Both popcorning and swelling will lead to leakage, and over time popcorning will completely destroy the ball valve seat. This makes the choice of ball valve seat materials extremely important for applications where this is a problem.

PCTFE for Low Permeability Ball Valve Seat Applications

One of the best materials for a ball valve seat application where permeability is a problem would be PCTFE (Polychlorotrifluoroethylene), a thermoplastic chlorofluoropolymer. PCTFE is sometimes referred to as Modified PTFE or PCTFE, as well as by trade names Kel-F, Voltalef, and Neoflon. PCTFE is often thought of as a second-generation PTFE material that maintains the chemical and thermal resistance of PTFE along with its low friction. It is also similar to other fluoropolymers such as PFA or FEP.

One of the defining characteristics of PCTFE is that it has a much more dense molecular structure and a low void and micro-porosity content when compared to similar ball valve seat materials. This gives it a very low permeability coefficient, which means that the likelihood of it swelling or popcorning is far lower than other materials. For example, its permeability for O2, N2, CO2, and H2 are 1.5 x 10-10, 0.18 x 10-10, 2.9 x 10-10, and 56.4 x 10-10 darcy, respectively.

PCTFE also provides improved toughness and strength along with good deformation recovery and excellent creep and cold-flow resistance. In addition, it has a wide operating temperature range of -100°F to 500°F. In fact, it performs extremely well at cryogenic temperatures. Because of its low friction, it also results in a very low ball valve operating torque. PCTFE also exhibits zero moisture absorption and is non-wetting.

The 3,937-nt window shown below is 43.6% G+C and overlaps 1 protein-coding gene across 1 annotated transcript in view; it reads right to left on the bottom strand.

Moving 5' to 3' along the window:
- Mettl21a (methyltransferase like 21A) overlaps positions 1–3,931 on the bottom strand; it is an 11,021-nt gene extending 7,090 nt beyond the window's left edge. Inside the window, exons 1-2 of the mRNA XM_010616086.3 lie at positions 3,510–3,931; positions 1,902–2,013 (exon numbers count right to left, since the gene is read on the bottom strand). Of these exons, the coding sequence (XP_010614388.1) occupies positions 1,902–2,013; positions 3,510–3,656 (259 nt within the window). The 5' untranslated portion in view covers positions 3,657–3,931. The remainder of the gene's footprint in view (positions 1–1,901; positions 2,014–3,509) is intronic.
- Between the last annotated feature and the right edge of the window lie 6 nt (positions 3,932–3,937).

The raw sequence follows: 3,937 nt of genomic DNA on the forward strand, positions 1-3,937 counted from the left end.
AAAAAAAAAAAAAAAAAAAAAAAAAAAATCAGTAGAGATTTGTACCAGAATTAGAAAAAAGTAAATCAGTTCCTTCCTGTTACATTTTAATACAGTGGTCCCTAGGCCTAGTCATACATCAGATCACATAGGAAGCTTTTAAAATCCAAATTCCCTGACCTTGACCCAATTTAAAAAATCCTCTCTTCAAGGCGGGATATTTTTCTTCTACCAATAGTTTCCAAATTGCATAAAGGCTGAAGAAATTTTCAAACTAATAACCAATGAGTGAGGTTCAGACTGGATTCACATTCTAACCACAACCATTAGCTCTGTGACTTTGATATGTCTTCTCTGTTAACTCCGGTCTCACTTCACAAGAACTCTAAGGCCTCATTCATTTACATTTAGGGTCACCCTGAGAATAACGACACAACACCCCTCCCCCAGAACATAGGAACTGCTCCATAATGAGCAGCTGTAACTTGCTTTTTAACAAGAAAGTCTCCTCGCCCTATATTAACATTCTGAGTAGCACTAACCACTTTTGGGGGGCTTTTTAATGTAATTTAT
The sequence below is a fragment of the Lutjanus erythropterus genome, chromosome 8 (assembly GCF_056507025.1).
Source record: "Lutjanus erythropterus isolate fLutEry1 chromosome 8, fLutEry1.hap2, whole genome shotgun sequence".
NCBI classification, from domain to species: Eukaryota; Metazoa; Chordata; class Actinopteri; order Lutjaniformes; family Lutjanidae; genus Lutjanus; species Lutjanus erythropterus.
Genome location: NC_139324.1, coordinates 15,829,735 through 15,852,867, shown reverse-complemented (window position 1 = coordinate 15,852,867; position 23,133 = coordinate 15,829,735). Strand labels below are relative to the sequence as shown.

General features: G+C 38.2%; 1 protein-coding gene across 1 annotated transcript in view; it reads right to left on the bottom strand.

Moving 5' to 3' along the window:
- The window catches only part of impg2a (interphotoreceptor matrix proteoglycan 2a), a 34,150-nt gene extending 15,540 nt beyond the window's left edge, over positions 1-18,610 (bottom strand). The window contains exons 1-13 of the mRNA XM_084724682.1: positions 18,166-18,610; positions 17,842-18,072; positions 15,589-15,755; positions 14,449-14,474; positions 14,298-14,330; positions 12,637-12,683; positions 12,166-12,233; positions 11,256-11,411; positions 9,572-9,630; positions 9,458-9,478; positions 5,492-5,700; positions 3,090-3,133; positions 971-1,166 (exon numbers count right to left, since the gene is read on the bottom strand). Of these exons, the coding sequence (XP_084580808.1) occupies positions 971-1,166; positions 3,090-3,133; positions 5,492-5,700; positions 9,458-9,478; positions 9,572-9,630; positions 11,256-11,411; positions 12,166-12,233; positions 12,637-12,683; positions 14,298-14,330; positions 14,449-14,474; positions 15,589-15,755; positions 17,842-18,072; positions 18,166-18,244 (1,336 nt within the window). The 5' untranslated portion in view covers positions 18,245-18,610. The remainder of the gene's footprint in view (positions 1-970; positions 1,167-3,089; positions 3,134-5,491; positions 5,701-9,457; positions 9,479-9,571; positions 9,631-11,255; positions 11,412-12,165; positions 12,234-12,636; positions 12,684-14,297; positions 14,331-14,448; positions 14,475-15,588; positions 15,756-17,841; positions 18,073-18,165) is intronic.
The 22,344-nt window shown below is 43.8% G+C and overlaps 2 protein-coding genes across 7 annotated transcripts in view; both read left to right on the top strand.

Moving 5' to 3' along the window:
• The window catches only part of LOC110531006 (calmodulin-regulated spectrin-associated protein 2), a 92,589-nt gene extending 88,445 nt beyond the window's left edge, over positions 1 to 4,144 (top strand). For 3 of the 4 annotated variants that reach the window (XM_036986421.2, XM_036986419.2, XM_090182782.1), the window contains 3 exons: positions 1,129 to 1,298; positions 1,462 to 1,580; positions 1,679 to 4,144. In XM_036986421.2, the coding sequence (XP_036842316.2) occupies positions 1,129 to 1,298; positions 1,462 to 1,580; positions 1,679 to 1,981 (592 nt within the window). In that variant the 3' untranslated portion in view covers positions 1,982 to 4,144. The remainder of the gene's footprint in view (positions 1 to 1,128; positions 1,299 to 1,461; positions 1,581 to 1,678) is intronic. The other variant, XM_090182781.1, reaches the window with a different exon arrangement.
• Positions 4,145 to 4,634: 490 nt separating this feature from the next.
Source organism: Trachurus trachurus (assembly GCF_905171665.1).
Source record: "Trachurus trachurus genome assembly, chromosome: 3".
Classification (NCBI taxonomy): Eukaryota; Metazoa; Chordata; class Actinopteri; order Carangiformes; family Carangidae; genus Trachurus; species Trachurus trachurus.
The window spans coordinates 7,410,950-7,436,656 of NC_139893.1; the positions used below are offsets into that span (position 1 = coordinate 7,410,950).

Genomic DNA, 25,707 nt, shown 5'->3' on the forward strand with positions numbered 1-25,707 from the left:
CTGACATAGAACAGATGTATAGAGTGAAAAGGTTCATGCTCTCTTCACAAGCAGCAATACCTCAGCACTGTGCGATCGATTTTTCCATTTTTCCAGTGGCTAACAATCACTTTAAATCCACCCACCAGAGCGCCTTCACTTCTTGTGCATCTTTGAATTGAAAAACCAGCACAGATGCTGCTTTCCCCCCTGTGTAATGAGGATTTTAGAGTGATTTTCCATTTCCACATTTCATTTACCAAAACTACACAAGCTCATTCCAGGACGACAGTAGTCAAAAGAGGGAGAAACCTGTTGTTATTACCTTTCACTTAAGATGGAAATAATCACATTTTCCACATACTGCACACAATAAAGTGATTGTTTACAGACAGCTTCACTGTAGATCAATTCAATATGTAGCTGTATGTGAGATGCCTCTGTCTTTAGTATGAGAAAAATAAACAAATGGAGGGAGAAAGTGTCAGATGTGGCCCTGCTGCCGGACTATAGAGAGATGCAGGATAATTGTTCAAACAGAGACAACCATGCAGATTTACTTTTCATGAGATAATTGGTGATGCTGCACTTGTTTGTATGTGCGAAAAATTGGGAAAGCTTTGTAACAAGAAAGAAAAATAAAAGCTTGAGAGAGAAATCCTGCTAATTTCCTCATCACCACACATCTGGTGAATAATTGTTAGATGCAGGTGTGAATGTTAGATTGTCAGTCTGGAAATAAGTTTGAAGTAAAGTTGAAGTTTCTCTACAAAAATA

PCTFE works well in operating environments where other polymers may fail. For example, it is well adapted to nuclear service that may involve high radiation exposure, is non-flammable (D 635), and is resistant to attack by the vast majority of chemicals and oxidizing agents. The only chemicals that might lead to slight swelling are ethers, esters, aromatic solvents, and halocarbon compounds.

In addition to its use in applications requiring low permeability, PCTFE is also considered an excellent choice for applications that need a low-outgassing material and is commonly used in semiconductor applications. Also note that there are PCTFE grades that are FDA approved, such as Fluorolon PCTFE 2800. 

Conclusion

Fuel processing and transport, chemical processing, petrochemical systems, and emissions control are just a few of the applications where low permeation materials may be necessary. For such applications, PCTFE is an excellent option for ball valve seat materials because it combines the basic properties necessary for a seat with an extremely low rate of permeation.

If you need a solution to blistering, swelling, or popcorning of a ball valve seat, contact the experts at Advanced EMC. Our sealing team will work with you to find the right ball valve seat material for your application.

by Sara McCaslin, PhD Sara McCaslin, PhD No Comments

The Basics of Ball Valve Seat Materials